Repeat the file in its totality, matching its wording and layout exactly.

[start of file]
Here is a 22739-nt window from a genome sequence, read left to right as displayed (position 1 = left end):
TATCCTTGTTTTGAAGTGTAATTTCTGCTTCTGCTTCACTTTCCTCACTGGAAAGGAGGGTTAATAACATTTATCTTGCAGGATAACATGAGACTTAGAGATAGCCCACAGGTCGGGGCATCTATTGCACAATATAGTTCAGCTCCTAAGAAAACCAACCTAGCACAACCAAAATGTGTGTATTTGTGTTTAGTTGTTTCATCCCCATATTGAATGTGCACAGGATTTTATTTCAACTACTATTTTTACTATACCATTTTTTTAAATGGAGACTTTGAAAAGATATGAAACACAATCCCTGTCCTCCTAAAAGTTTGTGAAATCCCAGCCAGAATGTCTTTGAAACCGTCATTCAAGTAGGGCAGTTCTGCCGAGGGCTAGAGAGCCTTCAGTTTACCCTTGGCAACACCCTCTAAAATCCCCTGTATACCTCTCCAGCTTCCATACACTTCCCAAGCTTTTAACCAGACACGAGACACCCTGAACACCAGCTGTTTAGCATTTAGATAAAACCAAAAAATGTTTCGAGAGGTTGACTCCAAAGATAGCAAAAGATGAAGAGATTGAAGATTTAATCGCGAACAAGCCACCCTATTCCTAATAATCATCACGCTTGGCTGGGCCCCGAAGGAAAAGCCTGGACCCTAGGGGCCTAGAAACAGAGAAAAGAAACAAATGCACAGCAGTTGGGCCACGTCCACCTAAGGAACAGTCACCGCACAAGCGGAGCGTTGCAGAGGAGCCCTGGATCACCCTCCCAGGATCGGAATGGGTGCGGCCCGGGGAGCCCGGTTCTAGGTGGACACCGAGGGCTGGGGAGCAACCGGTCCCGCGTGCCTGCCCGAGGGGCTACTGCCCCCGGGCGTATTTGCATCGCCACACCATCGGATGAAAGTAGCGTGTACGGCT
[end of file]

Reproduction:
Here is a 22739-nt window from a genome sequence, read left to right as displayed (position 1 = left end):
TATCCTTGTTTTGAAGTGTAATTTCTGCTTCTGCTTCACTTTCCTCACTGGAAAGGAGGGTTAATAACATTTATCTTGCAGGATAACATGAGACTTAGAGATAGCCCACAGGTCGGGGCATCTATTGCACAATATAGTTCAGCTCCTAAGAAAACCAACCTAGCACAACCAAAATGTGTGTATTTGTGTTTAGTTGTTTCATCCCCATATTGAATGTGCACAGGATTTTATTTCAACTACTATTTTTACTATACCATTTTTTTAAATGGAGACTTTGAAAAGATATGAAACACAATCCCTGTCCTCCTAAAAGTTTGTGAAATCCCAGCCAGAATGTCTTTGAAACCGTCATTCAAGTAGGGCAGTTCTGCCGAGGGCTAGAGAGCCTTCAGTTTACCCTTGGCAACACCCTCTAAAATCCCCTGTATACCTCTCCAGCTTCCATACACTTCCCAAGCTTTTAACCAGACACGAGACACCCTGAACACCAGCTGTTTAGCATTTAGATAAAACCAAAAAATGTTTCGAGAGGTTGACTCCAAAGATAGCAAAAGATGAAGAGATTGAAGATTTAATCGCGAACAAGCCACCCTATTCCTAATAATCATCACGCTTGGCTGGGCCCCGAAGGAAAAGCCTGGACCCTAGGGGCCTAGAAACAGAGAAAAGAAACAAATGCACAGCAGTTGGGCCACGTCCACCTAAGGAACAGTCACCGCACAAGCGGAGCGTTGCAGAGGAGCCCTGGATCACCCTCCCAGGATCGGAATGGGTGCGGCCCGGGGAGCCCGGTTCTAGGTGGACACCGAGGGCTGGGGAGCAACCGGTCCCGCGTGCCTGCCCGAGGGGCTACTGCCCCCGGGCGTATTTGCATCGCCACACCATCGGATGAAAGTAGCGTGTACGGCT